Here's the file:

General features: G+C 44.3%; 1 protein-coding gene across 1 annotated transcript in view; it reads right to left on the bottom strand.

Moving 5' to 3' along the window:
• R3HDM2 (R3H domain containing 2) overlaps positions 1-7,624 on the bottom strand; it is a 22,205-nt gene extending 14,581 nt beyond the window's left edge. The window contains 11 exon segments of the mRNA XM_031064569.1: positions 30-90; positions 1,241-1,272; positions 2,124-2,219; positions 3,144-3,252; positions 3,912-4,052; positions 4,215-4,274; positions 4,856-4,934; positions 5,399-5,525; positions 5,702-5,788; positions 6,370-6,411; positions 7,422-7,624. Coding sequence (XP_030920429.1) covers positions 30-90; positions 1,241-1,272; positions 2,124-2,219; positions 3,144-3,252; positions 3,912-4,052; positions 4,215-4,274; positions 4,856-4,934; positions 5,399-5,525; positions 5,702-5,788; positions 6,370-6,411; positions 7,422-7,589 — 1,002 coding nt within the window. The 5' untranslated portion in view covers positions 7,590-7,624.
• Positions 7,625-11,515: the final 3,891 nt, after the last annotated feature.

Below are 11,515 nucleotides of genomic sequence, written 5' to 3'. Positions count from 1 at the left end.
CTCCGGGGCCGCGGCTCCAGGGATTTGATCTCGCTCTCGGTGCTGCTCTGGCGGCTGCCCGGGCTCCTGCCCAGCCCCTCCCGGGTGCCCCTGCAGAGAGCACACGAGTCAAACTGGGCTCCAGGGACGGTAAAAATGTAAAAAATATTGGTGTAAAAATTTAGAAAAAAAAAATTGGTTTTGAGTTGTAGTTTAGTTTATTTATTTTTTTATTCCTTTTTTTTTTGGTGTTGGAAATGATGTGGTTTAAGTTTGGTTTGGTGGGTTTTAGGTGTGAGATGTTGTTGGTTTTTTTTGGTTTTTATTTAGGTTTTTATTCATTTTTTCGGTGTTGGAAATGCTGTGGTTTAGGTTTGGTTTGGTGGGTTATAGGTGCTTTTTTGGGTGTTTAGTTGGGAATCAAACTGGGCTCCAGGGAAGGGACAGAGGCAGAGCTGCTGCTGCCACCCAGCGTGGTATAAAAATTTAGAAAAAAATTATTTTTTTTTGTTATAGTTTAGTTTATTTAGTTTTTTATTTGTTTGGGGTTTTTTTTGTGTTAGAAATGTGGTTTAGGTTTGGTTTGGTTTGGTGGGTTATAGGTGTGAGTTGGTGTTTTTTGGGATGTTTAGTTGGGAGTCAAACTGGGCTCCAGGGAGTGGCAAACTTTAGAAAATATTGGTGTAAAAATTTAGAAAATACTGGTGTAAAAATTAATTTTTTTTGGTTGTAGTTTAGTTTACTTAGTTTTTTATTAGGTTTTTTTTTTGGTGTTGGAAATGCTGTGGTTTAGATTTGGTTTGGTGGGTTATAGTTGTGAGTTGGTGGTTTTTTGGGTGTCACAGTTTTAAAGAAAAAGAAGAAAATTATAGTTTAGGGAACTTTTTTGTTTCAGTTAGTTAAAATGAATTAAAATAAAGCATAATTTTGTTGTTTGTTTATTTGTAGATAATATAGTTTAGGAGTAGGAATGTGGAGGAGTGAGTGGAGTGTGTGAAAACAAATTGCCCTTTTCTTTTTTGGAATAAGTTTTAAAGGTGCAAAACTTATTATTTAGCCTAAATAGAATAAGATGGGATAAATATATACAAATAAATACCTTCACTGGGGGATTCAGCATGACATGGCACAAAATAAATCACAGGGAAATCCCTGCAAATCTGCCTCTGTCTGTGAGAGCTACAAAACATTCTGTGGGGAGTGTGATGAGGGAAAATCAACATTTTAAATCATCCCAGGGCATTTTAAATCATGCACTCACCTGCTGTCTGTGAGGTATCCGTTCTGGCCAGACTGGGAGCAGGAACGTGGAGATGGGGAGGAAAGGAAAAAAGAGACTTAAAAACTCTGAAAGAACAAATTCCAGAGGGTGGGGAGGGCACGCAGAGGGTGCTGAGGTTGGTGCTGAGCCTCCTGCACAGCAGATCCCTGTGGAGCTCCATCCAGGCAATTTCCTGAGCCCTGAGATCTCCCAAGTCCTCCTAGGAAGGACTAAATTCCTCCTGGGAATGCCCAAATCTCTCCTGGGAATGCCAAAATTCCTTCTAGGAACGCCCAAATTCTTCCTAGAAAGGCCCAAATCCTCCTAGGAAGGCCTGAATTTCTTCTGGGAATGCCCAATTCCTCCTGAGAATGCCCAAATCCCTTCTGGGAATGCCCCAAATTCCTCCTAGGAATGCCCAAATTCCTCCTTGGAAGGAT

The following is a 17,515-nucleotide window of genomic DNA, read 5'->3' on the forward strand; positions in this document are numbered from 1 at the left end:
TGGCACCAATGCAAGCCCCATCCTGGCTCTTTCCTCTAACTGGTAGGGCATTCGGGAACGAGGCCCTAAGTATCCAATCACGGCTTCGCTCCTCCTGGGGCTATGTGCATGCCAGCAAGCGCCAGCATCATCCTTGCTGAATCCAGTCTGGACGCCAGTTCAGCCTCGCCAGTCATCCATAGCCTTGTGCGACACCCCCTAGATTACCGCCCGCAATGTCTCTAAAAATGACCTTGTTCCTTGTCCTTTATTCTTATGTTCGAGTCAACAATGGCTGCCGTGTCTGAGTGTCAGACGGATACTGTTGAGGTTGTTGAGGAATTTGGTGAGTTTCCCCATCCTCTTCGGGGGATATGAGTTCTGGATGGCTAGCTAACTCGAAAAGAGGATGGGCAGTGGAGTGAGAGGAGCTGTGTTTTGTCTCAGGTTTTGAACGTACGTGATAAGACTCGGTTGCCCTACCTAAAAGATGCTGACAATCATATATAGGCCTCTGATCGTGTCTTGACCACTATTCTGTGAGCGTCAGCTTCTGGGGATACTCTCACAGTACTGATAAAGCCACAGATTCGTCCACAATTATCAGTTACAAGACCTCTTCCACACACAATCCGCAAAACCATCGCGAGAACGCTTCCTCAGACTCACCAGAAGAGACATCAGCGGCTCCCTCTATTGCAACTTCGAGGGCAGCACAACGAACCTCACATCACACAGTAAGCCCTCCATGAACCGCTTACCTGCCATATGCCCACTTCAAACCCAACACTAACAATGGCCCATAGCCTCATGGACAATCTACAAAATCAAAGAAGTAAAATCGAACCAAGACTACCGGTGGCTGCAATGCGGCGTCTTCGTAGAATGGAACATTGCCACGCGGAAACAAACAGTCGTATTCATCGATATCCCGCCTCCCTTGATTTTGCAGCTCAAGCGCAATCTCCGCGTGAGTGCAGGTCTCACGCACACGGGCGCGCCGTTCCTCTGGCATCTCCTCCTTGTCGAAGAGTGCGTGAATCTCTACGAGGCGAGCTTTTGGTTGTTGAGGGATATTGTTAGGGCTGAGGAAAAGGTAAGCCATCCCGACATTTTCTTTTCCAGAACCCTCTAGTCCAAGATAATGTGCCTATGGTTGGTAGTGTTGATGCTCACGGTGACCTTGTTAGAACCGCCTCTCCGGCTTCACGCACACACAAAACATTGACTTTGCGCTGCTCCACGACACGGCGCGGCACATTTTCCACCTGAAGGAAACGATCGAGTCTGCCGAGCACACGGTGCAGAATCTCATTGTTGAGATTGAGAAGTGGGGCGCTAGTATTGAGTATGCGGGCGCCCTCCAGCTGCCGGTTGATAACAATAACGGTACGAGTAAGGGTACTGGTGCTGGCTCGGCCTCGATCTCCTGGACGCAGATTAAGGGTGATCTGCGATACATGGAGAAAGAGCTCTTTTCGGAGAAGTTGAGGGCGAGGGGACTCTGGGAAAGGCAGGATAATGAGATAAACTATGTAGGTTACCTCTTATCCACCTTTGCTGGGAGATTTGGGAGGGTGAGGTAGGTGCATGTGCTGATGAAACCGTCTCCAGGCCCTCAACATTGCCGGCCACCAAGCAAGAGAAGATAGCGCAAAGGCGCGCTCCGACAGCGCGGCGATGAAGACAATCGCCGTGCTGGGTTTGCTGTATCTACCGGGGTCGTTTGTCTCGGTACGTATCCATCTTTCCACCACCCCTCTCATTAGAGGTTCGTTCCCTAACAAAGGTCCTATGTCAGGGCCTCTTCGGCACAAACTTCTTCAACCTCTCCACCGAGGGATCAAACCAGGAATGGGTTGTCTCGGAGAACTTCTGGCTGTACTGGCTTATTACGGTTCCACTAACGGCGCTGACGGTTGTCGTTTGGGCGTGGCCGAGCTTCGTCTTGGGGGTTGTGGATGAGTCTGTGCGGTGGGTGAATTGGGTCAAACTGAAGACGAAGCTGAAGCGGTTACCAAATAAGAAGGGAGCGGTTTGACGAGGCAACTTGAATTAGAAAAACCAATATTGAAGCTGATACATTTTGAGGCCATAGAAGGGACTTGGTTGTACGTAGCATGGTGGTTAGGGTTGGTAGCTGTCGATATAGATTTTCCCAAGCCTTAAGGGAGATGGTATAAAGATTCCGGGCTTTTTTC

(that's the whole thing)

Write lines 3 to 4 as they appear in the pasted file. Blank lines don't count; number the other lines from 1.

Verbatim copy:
• R3HDM2 (R3H domain containing 2) overlaps positions 1-7,624 on the bottom strand; it is a 22,205-nt gene extending 14,581 nt beyond the window's left edge. The window contains 11 exon segments of the mRNA XM_031064569.1: positions 30-90; positions 1,241-1,272; positions 2,124-2,219; positions 3,144-3,252; positions 3,912-4,052; positions 4,215-4,274; positions 4,856-4,934; positions 5,399-5,525; positions 5,702-5,788; positions 6,370-6,411; positions 7,422-7,624. Coding sequence (XP_030920429.1) covers positions 30-90; positions 1,241-1,272; positions 2,124-2,219; positions 3,144-3,252; positions 3,912-4,052; positions 4,215-4,274; positions 4,856-4,934; positions 5,399-5,525; positions 5,702-5,788; positions 6,370-6,411; positions 7,422-7,589 — 1,002 coding nt within the window. The 5' untranslated portion in view covers positions 7,590-7,624.
• Positions 7,625-11,515: the final 3,891 nt, after the last annotated feature.